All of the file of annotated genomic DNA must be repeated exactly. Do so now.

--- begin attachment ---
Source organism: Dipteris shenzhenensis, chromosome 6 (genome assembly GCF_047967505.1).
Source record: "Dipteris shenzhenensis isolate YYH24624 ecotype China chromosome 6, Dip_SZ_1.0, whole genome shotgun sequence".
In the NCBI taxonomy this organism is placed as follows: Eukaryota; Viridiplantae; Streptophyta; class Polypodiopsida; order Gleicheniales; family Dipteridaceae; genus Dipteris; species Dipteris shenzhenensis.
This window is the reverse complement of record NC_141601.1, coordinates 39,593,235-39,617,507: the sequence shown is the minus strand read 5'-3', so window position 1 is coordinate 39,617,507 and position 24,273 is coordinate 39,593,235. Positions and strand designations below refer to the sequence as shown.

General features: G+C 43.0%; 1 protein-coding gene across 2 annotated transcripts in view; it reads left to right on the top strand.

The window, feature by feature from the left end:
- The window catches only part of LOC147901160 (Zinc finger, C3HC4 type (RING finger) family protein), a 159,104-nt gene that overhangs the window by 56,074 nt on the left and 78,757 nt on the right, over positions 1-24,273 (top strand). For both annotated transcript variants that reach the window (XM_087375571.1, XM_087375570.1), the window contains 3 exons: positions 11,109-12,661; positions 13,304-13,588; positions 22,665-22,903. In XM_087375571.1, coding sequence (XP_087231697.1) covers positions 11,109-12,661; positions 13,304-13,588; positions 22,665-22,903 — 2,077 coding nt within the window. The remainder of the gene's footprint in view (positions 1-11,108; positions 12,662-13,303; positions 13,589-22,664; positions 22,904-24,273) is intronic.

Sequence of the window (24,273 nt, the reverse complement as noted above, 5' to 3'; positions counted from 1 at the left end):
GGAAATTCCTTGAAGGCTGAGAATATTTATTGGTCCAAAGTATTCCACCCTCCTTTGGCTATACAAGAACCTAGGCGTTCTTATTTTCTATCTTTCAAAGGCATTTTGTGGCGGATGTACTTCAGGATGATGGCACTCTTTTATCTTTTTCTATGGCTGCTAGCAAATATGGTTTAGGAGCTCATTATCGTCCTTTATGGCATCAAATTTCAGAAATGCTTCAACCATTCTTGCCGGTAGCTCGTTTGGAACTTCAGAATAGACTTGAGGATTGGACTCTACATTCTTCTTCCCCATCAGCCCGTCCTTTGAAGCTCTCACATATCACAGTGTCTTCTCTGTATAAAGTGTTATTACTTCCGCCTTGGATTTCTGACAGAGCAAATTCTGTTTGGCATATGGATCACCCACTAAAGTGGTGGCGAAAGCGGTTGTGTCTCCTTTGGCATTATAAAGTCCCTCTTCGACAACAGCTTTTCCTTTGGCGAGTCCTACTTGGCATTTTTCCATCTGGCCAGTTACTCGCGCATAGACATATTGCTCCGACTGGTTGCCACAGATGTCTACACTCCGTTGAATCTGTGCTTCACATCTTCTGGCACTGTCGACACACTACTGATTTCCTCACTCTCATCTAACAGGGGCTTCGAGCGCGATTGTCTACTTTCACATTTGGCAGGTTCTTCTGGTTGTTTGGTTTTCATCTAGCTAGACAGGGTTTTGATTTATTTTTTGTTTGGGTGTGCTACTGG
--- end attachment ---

Source organism: Dipteris shenzhenensis, chromosome 6 (genome assembly GCF_047967505.1).
Source record: "Dipteris shenzhenensis isolate YYH24624 ecotype China chromosome 6, Dip_SZ_1.0, whole genome shotgun sequence".
In the NCBI taxonomy this organism is placed as follows: Eukaryota; Viridiplantae; Streptophyta; class Polypodiopsida; order Gleicheniales; family Dipteridaceae; genus Dipteris; species Dipteris shenzhenensis.
This window is the reverse complement of record NC_141601.1, coordinates 39,593,235-39,617,507: the sequence shown is the minus strand read 5'-3', so window position 1 is coordinate 39,617,507 and position 24,273 is coordinate 39,593,235. Positions and strand designations below refer to the sequence as shown.

General features: G+C 43.0%; 1 protein-coding gene across 2 annotated transcripts in view; it reads left to right on the top strand.

The window, feature by feature from the left end:
- The window catches only part of LOC147901160 (Zinc finger, C3HC4 type (RING finger) family protein), a 159,104-nt gene that overhangs the window by 56,074 nt on the left and 78,757 nt on the right, over positions 1-24,273 (top strand). For both annotated transcript variants that reach the window (XM_087375571.1, XM_087375570.1), the window contains 3 exons: positions 11,109-12,661; positions 13,304-13,588; positions 22,665-22,903. In XM_087375571.1, coding sequence (XP_087231697.1) covers positions 11,109-12,661; positions 13,304-13,588; positions 22,665-22,903 — 2,077 coding nt within the window. The remainder of the gene's footprint in view (positions 1-11,108; positions 12,662-13,303; positions 13,589-22,664; positions 22,904-24,273) is intronic.

Sequence of the window (24,273 nt, the reverse complement as noted above, 5' to 3'; positions counted from 1 at the left end):
GGAAATTCCTTGAAGGCTGAGAATATTTATTGGTCCAAAGTATTCCACCCTCCTTTGGCTATACAAGAACCTAGGCGTTCTTATTTTCTATCTTTCAAAGGCATTTTGTGGCGGATGTACTTCAGGATGATGGCACTCTTTTATCTTTTTCTATGGCTGCTAGCAAATATGGTTTAGGAGCTCATTATCGTCCTTTATGGCATCAAATTTCAGAAATGCTTCAACCATTCTTGCCGGTAGCTCGTTTGGAACTTCAGAATAGACTTGAGGATTGGACTCTACATTCTTCTTCCCCATCAGCCCGTCCTTTGAAGCTCTCACATATCACAGTGTCTTCTCTGTATAAAGTGTTATTACTTCCGCCTTGGATTTCTGACAGAGCAAATTCTGTTTGGCATATGGATCACCCACTAAAGTGGTGGCGAAAGCGGTTGTGTCTCCTTTGGCATTATAAAGTCCCTCTTCGACAACAGCTTTTCCTTTGGCGAGTCCTACTTGGCATTTTTCCATCTGGCCAGTTACTCGCGCATAGACATATTGCTCCGACTGGTTGCCACAGATGTCTACACTCCGTTGAATCTGTGCTTCACATCTTCTGGCACTGTCGACACACTACTGATTTCCTCACTCTCATCTAACAGGGGCTTCGAGCGCGATTGTCTACTTTCACATTTGGCAGGTTCTTCTGGTTGTTTGGTTTTCATCTAGCTAGACAGGGTTTTGATTTATTTTTTGTTTGGGTGTGCTACTGG